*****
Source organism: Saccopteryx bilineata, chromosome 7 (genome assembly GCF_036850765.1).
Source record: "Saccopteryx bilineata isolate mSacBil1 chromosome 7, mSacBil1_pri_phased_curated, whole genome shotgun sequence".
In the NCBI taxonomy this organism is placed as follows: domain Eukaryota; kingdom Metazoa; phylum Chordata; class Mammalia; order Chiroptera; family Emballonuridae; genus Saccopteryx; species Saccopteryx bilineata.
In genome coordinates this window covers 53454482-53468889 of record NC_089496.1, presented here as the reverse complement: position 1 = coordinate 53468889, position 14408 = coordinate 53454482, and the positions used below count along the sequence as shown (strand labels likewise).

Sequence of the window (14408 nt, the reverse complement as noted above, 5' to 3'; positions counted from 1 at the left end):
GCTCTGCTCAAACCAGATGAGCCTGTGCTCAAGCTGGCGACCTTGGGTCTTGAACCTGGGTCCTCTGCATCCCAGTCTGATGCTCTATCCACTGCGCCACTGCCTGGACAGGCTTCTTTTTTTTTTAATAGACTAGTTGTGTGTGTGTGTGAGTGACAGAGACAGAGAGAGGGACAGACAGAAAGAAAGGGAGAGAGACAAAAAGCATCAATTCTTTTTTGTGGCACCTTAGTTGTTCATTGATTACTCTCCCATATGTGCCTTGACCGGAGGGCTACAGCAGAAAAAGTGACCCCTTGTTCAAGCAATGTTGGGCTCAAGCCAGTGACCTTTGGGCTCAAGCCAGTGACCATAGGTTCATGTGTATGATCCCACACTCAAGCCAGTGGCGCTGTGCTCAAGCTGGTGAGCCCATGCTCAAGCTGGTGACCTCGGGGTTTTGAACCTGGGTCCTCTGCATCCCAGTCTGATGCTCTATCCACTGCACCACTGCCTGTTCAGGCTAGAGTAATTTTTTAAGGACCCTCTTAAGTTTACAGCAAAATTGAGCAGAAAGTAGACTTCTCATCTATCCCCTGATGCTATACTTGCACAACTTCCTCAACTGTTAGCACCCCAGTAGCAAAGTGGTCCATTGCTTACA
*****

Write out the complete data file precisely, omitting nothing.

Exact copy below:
Source organism: Saccopteryx bilineata, chromosome 7 (genome assembly GCF_036850765.1).
Source record: "Saccopteryx bilineata isolate mSacBil1 chromosome 7, mSacBil1_pri_phased_curated, whole genome shotgun sequence".
In the NCBI taxonomy this organism is placed as follows: domain Eukaryota; kingdom Metazoa; phylum Chordata; class Mammalia; order Chiroptera; family Emballonuridae; genus Saccopteryx; species Saccopteryx bilineata.
In genome coordinates this window covers 53454482-53468889 of record NC_089496.1, presented here as the reverse complement: position 1 = coordinate 53468889, position 14408 = coordinate 53454482, and the positions used below count along the sequence as shown (strand labels likewise).

Sequence of the window (14408 nt, the reverse complement as noted above, 5' to 3'; positions counted from 1 at the left end):
GCTCTGCTCAAACCAGATGAGCCTGTGCTCAAGCTGGCGACCTTGGGTCTTGAACCTGGGTCCTCTGCATCCCAGTCTGATGCTCTATCCACTGCGCCACTGCCTGGACAGGCTTCTTTTTTTTTTAATAGACTAGTTGTGTGTGTGTGTGAGTGACAGAGACAGAGAGAGGGACAGACAGAAAGAAAGGGAGAGAGACAAAAAGCATCAATTCTTTTTTGTGGCACCTTAGTTGTTCATTGATTACTCTCCCATATGTGCCTTGACCGGAGGGCTACAGCAGAAAAAGTGACCCCTTGTTCAAGCAATGTTGGGCTCAAGCCAGTGACCTTTGGGCTCAAGCCAGTGACCATAGGTTCATGTGTATGATCCCACACTCAAGCCAGTGGCGCTGTGCTCAAGCTGGTGAGCCCATGCTCAAGCTGGTGACCTCGGGGTTTTGAACCTGGGTCCTCTGCATCCCAGTCTGATGCTCTATCCACTGCACCACTGCCTGTTCAGGCTAGAGTAATTTTTTAAGGACCCTCTTAAGTTTACAGCAAAATTGAGCAGAAAGTAGACTTCTCATCTATCCCCTGATGCTATACTTGCACAACTTCCTCAACTGTTAGCACCCCAGTAGCAAAGTGGTCCATTGCTTACA